Scania Euro 6 bus hits the heights in Colombia


Independent tests show bus performs well without losing power and torque, even at 2,700-metre altitude.

South America is home to its fair share of high altitude cities, and anyone who has ever been to a place that sits at more than 2,400 metres above sea level will tell you how difficult it can be to adapt to the thinner air. The oxygen levels are lower and that can leave you short of breath and tired; your body is not ‘performing’ at its optimum level.

Indeed, in 2009, the much-fancied Argentina football team lost 6-1 to Bolivia in a World Cup qualifier, in large part because they hadn’t prepared for the challenge of playing in La Paz at a height of 3,600 metres above sea level. The team was unable to perform at its optimum level.

The same basic principle applies to naturally-aspirated engines. The thinner air at higher altitudes means the engine can’t get as much air into it, so it can’t create enough power.

Stringent altitude tests

But a recent study by the National University of Colombia has found that Scania’s Euro 6 gas bus can perform with the same effectiveness at high altitudes as it does at sea level. That’s great news for Scania and for Colombia’s capital Bogotá, which is 2,700 metres above sea level. For, earlier in 2016, Scania concluded a deal to supply Euro 6 gas buses to Masivo Capital, one of the operators of Bogotá’s Transmilenio Bus Rapid Transit system.

The university’s testers conducted several demanding trials of the bus, in Bogotá and also in Colombia’s second city, Medellin (1,500 metres above sea level). They measured the starting capability of the bus on steep slopes, its performance in heavy traffic, its fuel consumption and the pollutant emissions of Euro 6 technology. In all of the tests the bus maintained its high performance level without losing power and torque, and was cleaner into the bargain.


“It’s great to get this independent validation of the Euro 6,” says Thomas Åkerblom, who between 2010 and 2014 was manager of the Euro 6 engine development group, before moving into his current role of Group Manager for Engine Strategy Otto.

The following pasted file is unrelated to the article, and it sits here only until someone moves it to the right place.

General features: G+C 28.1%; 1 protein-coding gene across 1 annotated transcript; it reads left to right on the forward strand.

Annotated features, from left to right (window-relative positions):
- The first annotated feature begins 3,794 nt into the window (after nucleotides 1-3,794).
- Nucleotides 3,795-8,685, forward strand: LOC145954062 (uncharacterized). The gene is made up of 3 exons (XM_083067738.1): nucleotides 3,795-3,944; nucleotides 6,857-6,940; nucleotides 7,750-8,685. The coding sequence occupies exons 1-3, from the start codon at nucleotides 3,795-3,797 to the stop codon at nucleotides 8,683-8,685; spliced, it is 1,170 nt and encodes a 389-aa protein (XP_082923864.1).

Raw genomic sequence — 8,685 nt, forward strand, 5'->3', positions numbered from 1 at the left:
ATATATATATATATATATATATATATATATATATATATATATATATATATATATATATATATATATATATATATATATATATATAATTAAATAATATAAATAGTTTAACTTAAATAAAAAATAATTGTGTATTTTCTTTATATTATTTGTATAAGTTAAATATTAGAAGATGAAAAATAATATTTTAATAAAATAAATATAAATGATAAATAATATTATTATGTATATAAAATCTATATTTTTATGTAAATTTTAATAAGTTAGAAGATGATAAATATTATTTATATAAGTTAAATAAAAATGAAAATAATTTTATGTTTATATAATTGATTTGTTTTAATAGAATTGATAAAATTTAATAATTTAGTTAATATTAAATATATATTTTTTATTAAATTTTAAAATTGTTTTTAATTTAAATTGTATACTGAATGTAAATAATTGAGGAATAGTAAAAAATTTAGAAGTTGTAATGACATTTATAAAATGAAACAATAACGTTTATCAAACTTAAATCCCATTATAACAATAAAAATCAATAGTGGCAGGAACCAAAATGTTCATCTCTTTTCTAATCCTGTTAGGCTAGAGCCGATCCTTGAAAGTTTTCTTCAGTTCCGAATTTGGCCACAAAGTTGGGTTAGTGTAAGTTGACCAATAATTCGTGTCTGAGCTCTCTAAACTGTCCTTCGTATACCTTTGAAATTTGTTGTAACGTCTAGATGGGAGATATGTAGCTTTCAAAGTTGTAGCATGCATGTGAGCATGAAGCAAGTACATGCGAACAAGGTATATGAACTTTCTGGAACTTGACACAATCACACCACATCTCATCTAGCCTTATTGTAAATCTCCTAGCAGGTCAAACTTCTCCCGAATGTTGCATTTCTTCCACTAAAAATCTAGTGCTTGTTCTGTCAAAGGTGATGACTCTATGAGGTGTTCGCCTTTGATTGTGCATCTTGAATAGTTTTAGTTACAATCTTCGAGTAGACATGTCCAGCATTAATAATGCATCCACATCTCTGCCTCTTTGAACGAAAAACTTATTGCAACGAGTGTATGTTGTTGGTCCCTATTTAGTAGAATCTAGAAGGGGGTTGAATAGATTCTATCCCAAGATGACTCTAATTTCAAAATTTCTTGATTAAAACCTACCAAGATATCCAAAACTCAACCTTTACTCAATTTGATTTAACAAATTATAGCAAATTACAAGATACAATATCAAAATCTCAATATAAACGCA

“We were a little worried,” he adds, “because it’s still quite early and we had only been able to test to a height of 1,500 metres in Europe, even though our calculations told us it would be possible for the Euro 6 to operate at higher altitudes, such as there are in Colombia. So it’s nice to see the result and we are very happy that the engine has performed so well.”

The secret of success

So why does it perform so well? Åkerblom explains.

“Whereas naturally-aspirated engines can’t take in enough air to generate sufficient power, the turbocharger in the engine of the Euro 6 gas bus provides a boost that brings back the same pressure into the cylinder as it does at sea level; what is lost due to the altitude is compensated for by the extra 200 to 400 millibars boost in pressure.

“Even then, when you depress the accelerator pedal, there can be a momentary lack of power at that altitude, but the automatic gearbox of the Euro 6 bus provides enough torque to speed up the flow of air into the engine.”


The sustainability aspect is addressed by the use of a Lambda 1 three-way catalyst system, such as has been used in cars for many years. A three-way catalytic converter has the advantage of controlling the emission of nitric oxide and nitrogen dioxide. While a lean-burn engine with aftertreatment might provide better fuel consumption, it’s more complicated, more expensive, and not as robust as a Lambda 1-fitted engine.

All of which should be of great interest not only to Colombia (Scania has already delivered Euro 6 buses to Bogotá and the coastal city of Cartagena de Indias), but to other high altitude cities in South America and beyond.

“We developed the Euro 6 with Europe and the required emissions standards in mind, but we know that it should work well in different qualities of gas and different environments worldwide – it’s the right way to go; it’s a robust gas product,” says Åkerblom.